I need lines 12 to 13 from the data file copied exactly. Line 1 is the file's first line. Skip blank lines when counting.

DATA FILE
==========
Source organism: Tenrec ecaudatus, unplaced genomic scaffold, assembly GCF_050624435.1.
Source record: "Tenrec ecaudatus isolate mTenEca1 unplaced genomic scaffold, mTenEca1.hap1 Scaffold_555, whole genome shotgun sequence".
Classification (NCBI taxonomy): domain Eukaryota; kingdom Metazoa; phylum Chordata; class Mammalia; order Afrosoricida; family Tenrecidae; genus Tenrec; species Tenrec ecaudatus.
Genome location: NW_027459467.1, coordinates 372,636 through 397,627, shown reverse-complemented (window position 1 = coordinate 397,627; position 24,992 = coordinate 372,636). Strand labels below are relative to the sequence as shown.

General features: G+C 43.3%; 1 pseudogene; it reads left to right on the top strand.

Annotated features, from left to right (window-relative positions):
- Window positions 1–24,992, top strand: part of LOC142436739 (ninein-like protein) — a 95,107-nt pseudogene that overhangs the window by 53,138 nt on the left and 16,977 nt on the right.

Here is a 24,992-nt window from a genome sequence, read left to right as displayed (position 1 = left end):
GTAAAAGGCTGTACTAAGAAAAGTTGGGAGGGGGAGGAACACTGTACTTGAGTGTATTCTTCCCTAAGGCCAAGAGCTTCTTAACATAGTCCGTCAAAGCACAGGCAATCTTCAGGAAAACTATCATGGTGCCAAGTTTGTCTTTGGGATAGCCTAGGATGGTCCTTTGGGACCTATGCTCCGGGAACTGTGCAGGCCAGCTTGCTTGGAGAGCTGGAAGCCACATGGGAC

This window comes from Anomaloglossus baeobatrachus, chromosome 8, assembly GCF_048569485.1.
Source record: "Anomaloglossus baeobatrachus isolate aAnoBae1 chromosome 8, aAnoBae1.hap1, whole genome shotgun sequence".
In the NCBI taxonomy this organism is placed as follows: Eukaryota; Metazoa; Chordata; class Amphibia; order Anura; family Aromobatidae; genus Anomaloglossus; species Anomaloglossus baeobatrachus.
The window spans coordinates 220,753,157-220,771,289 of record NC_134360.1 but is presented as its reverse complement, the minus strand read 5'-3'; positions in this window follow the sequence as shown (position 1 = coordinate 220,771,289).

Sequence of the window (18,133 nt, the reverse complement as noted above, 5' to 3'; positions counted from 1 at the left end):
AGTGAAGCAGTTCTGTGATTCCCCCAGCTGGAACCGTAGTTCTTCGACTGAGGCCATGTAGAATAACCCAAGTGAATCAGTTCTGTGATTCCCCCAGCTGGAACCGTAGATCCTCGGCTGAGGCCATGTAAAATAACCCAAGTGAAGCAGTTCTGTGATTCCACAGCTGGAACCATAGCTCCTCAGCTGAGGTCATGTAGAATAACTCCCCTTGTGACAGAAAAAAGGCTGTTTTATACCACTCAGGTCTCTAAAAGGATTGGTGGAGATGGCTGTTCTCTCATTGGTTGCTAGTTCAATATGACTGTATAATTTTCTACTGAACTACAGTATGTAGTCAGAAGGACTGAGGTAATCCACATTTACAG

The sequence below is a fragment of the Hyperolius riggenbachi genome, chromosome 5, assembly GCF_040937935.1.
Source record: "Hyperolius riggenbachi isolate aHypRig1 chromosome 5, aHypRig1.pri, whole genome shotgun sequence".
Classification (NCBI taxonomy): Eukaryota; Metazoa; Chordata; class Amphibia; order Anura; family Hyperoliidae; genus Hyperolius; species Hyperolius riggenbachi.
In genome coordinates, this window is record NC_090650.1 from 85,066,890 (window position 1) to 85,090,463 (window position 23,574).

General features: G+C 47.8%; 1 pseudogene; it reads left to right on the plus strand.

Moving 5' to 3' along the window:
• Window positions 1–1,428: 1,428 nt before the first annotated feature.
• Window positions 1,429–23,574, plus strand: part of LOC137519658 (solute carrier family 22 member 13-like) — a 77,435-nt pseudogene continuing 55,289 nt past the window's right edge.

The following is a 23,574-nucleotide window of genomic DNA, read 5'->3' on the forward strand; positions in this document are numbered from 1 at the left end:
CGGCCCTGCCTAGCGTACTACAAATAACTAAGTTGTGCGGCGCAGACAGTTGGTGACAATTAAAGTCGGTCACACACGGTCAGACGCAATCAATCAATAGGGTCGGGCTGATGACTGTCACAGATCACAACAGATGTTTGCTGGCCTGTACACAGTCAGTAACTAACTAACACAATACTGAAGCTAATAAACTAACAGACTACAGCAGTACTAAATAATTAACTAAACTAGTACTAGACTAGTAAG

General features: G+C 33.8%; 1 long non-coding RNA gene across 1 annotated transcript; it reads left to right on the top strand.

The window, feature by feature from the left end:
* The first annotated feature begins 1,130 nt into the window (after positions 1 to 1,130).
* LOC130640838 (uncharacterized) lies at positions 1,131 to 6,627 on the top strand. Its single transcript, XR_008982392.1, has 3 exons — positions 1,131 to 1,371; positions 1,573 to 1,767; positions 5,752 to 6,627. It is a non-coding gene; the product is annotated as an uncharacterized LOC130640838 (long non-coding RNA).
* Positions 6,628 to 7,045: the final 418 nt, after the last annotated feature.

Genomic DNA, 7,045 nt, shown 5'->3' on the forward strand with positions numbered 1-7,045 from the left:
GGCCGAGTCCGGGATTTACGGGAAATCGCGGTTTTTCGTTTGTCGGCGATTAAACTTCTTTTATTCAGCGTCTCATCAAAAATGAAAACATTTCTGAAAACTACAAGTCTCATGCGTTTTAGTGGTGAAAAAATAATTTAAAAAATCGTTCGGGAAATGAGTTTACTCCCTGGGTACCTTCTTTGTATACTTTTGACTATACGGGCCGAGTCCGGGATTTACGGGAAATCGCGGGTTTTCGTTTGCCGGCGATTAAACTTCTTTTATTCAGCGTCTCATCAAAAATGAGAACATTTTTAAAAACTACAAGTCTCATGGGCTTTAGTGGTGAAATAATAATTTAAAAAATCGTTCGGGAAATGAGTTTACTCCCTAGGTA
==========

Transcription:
In the NCBI taxonomy this organism is placed as follows: Eukaryota; Metazoa; Chordata; class Amphibia; order Anura; family Aromobatidae; genus Anomaloglossus; species Anomaloglossus baeobatrachus.
The window spans coordinates 220,753,157-220,771,289 of record NC_134360.1 but is presented as its reverse complement, the minus strand read 5'-3'; positions in this window follow the sequence as shown (position 1 = coordinate 220,771,289).